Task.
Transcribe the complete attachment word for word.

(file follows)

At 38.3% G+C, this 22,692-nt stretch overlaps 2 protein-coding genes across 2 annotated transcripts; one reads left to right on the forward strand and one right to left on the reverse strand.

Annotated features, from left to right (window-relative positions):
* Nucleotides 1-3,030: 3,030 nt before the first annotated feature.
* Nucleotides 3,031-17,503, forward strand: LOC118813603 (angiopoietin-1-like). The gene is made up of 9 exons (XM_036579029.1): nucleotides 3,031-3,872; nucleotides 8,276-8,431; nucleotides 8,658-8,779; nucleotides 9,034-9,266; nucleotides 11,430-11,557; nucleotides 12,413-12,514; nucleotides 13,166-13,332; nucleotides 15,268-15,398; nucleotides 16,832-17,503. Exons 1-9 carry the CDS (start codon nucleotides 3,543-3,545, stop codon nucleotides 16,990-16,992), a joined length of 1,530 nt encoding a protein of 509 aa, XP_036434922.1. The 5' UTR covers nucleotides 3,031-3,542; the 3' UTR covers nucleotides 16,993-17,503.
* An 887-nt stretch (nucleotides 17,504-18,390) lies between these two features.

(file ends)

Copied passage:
At 38.3% G+C, this 22,692-nt stretch overlaps 2 protein-coding genes across 2 annotated transcripts; one reads left to right on the forward strand and one right to left on the reverse strand.

Annotated features, from left to right (window-relative positions):
* Nucleotides 1-3,030: 3,030 nt before the first annotated feature.
* Nucleotides 3,031-17,503, forward strand: LOC118813603 (angiopoietin-1-like). The gene is made up of 9 exons (XM_036579029.1): nucleotides 3,031-3,872; nucleotides 8,276-8,431; nucleotides 8,658-8,779; nucleotides 9,034-9,266; nucleotides 11,430-11,557; nucleotides 12,413-12,514; nucleotides 13,166-13,332; nucleotides 15,268-15,398; nucleotides 16,832-17,503. Exons 1-9 carry the CDS (start codon nucleotides 3,543-3,545, stop codon nucleotides 16,990-16,992), a joined length of 1,530 nt encoding a protein of 509 aa, XP_036434922.1. The 5' UTR covers nucleotides 3,031-3,542; the 3' UTR covers nucleotides 16,993-17,503.
* An 887-nt stretch (nucleotides 17,504-18,390) lies between these two features.